Having claimed the 2022 Division IV state championship with a post-season run that surprised some, Russia caught no one off guard this year and yet is heading back to Akron within two wins of duplicating its achievement.
There’s a flip side to the anticipation of excellence, of course, but we don’t speak favorably of it very often in this era where having talent, honing it and owning up to where it can take you requires personal accountability.
That’s out of style everywhere but a few places, thankfully one of them being the village of Russia, where a special group of young men on Friday again showed that pressure needn’t solely be something that bursts a pipe, but also an asset that forces achievement through the tiniest of openings.
That’s why the Raiders (25-6) will be back in the Division IV baseball state semifinals this coming weekend to defend their 2022 state championship.
Not because they were handed the regional championship at Wright State’s Nischwitz Stadium, but because Russia used the muscle built from carrying big expectations all season and flexed it throughout a 4-1 regional championship win over Southeastern.
“We knew after winning the state last year that we’d have a big bounty on our heads,” sophomore Braylon Cordonnier said. “Everybody wanted to take us down, but that also helped us prepare for these kinds of games. When you know other teams are going to give you everything they have, you better be ready to go after them.”
Cordonnier typified that stiff backbone better than anyone amid temperatures topping 90 degrees on the all-turf field, which heightened the heat index above 100.
He kept Southeastern off balance all day, then pitched out of a one-out, runners-on-second-and-third jam in the bottom of the sixth after Russia scored three times to break a 1-1 tie in the top of the fifth.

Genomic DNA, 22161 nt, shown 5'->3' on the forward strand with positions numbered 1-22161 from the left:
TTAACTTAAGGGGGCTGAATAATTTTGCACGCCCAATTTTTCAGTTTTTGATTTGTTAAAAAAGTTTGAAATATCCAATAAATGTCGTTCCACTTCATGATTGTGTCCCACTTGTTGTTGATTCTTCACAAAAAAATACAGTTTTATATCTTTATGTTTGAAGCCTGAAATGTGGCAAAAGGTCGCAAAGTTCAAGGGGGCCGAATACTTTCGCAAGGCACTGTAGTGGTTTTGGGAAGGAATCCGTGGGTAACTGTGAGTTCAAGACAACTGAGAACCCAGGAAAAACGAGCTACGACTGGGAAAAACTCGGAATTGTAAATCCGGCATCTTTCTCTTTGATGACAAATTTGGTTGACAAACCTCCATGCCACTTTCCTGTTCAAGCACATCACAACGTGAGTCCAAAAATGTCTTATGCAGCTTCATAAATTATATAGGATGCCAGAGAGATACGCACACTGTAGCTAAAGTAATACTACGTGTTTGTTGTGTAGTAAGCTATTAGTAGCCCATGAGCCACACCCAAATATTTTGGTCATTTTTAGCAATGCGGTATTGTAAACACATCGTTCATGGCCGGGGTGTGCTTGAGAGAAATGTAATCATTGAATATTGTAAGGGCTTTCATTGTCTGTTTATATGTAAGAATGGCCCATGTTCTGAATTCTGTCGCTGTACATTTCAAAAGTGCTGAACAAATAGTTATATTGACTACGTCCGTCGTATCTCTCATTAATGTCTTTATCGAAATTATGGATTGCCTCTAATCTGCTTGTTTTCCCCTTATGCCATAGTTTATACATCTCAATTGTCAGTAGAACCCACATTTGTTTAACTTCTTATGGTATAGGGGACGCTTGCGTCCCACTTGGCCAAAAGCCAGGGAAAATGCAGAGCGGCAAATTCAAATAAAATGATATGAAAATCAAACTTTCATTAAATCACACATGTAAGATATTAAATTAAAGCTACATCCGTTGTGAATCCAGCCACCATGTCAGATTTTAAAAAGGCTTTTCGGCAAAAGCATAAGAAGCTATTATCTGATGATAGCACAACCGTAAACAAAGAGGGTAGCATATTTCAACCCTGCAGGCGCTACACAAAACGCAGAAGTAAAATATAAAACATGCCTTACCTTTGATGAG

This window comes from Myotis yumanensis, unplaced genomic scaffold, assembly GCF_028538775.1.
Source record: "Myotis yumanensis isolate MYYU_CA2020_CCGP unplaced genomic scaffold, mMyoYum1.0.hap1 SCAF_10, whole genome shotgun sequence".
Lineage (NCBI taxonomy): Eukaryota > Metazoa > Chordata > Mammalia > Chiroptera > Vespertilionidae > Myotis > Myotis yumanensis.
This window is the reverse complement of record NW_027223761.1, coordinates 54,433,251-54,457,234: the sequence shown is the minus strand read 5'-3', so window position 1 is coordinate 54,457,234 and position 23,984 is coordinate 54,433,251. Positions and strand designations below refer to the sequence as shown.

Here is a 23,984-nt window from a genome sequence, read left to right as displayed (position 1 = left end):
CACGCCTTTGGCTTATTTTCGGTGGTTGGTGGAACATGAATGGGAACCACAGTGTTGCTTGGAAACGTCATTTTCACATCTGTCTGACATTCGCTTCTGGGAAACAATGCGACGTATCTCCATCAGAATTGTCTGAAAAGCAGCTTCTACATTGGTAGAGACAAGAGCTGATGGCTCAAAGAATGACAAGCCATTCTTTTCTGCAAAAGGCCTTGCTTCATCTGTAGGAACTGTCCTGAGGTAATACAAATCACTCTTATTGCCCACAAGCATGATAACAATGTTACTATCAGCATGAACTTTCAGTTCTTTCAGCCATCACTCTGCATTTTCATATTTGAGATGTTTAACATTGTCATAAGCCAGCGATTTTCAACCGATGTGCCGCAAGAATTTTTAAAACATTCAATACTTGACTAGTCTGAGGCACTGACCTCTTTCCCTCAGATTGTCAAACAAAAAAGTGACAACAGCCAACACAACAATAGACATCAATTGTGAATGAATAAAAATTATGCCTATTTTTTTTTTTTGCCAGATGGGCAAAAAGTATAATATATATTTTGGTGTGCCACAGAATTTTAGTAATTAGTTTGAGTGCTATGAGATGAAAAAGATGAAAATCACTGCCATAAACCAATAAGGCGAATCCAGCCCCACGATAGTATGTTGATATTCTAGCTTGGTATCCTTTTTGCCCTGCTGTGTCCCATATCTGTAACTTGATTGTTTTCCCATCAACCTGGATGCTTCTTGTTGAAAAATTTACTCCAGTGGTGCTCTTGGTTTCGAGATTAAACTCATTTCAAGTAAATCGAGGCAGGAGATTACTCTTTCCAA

Coach Kevin Phlipot visited the mound briefly during the one dicey predicament Cordonnier faced, after which he struck out Cole Erskine looking and Aidan Harbage swinging.
“I went out there just to slow things down, to give him a mental break and let him get a breather,” Phlipot said. “I let him know he had a short leash, but he was fine. ‘Just get some outs.’ ”
After dismissing that threat, Cordonnier set the side down in order in the seventh, fanning the final two hitters and thus four of the last five Trojans to come to the plate, running his strikeout total to nine.
The only run Cordonnier allowed was unearned, scoring when catcher Caleb Unverferth dropped a throw from third-baseman Hayden Quinter after a Southeastern runner rounded the bag on an infield hit and was otherwise destined to be out at home.
That atypical mistake could have tightened the Raiders’ psyche, just as a series of questionable calls that forced them to go extra innings in a semifinal win over Berne Union could have unnerved them on Thursday.
But where other teams carrying the load of an entire village’s expectations might crumble or curl into the fetal position, Russia responds to such adversity as if it knows there’s more gas in the tank no matter how brightly the warning lamp glows.